Q I have a new economical Smart car that weighs less than 1,800 pounds and a lot of it is not steel. I have found that it does not trigger the traffic signals a lot of the time and on lightly traveled streets and at odd hours, I find myself sitting through several changes of the light, with me at a red. Eventually, I proceed through the light when there is no traffic or any possibility of me causing an accident. At what buy online propecia point may I legally proceed through the red light (carefully, of course)?

Frank King Morgan Hill

A You can’t. Other Smart car owners report the same problem. Call the city where this occurs, and see if the problem gets fixed.

See, it’s not just the motorcycles that have problems with the red light sensors or from people getting red light tickets for moving violations. It’s amazing that cars don’t always set off the sensors with the weight and metal mass, but if you turn left you will get a red light ticket and if you pull out to the lane on the right to go straight, you still violate the law and will get a red light ticket. Both are red light ticket moving violations that will add points to your driving record, incur large fines, and your insurance will go up. If you want to learn to fight and beat your red light ticket, go to www.fightandbeatredlightticket.com.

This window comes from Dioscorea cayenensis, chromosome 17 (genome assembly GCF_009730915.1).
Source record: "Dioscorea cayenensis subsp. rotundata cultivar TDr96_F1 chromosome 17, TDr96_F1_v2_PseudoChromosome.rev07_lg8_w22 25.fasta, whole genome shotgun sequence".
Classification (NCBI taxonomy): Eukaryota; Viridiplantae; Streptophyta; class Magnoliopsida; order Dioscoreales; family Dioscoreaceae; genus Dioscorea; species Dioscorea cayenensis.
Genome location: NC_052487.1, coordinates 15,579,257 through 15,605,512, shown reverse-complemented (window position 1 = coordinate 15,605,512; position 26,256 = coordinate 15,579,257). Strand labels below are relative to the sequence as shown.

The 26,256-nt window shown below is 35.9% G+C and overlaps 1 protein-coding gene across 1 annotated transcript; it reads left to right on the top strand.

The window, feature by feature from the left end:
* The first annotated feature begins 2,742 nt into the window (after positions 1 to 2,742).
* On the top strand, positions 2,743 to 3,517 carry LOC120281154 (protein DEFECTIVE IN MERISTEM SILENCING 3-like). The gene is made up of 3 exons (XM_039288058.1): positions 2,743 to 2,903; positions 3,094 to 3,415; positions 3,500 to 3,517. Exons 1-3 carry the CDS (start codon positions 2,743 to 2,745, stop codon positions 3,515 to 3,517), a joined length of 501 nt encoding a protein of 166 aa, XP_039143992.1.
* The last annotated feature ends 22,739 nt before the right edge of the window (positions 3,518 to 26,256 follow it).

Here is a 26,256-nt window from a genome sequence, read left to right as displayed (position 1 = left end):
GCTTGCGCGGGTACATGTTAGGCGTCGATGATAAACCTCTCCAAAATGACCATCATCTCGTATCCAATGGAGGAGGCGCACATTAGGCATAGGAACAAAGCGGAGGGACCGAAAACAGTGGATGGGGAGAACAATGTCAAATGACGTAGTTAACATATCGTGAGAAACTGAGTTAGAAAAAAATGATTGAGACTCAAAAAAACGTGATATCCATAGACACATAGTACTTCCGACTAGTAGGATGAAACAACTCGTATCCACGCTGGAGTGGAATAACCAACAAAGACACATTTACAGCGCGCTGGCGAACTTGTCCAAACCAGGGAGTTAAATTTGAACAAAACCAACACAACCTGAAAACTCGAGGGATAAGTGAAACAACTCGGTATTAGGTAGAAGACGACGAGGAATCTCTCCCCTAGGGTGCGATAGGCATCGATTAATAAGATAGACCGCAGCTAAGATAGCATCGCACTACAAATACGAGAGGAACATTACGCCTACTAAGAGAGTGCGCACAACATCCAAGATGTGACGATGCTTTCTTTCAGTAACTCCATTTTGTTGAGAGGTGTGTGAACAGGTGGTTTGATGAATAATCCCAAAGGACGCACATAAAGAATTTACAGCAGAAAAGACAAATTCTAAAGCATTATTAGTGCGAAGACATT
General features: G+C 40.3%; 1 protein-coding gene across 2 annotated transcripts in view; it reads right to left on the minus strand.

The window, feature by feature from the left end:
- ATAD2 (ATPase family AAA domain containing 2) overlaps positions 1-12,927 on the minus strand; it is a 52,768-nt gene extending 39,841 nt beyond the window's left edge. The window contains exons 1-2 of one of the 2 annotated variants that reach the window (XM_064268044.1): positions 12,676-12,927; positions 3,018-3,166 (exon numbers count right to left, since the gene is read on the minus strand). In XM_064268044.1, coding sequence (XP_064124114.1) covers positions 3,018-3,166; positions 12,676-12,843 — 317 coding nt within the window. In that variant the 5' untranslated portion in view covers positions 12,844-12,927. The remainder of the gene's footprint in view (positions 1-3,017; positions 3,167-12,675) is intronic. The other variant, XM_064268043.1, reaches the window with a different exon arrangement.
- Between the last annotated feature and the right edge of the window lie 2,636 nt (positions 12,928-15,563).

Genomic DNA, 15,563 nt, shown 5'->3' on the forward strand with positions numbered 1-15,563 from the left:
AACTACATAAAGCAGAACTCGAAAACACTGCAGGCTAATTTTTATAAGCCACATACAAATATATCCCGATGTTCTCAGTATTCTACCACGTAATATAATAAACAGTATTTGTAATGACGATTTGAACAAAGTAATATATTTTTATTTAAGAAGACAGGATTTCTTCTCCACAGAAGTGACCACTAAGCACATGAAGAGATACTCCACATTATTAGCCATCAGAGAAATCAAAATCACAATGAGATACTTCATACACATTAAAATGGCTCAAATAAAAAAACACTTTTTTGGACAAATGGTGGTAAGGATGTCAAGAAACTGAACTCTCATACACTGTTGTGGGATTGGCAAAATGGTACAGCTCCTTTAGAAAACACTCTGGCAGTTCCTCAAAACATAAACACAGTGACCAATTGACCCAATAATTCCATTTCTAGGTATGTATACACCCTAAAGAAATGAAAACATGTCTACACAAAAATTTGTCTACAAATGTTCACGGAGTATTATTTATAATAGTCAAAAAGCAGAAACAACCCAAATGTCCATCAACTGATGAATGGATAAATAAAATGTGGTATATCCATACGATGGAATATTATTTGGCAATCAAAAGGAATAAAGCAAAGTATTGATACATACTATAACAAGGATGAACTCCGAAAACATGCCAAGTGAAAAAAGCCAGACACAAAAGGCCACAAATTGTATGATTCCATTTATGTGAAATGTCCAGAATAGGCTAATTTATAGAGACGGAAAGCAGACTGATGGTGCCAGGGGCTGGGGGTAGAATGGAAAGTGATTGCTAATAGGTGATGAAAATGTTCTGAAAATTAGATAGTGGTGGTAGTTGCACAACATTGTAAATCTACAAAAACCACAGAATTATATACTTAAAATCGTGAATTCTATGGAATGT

Q What is the best way to remove old registration stickers from my license plates? I have tried peeling, scraping, hitting, scratching — but ended up removing fluorescent paint all around it. How have you done it on your good old van?

John Kurian Milpitas

A I’m a bad boy. I just slapped the new stickers on top of the old ones, which is what everyone says not to do, as they can easily be peeled off and stolen. I bet readers have some good ideas.

I’ve had stickers removed from my license plate and got pulled over several times. Had to go to DMV for replacement stickers, too way too much time and money, time off work, etc. I’m just glad I did not get a fix it ticket or registration violation ticket before I got it fixed. If you want to learn to fight and beat your fix it ticket, go to www.caticketbusters.com

I constantly read Gary’s articles in his blog as he is always straight forward and normally on the spot with his data and opinions!.

Ronald Cupp PhD

Your Advocate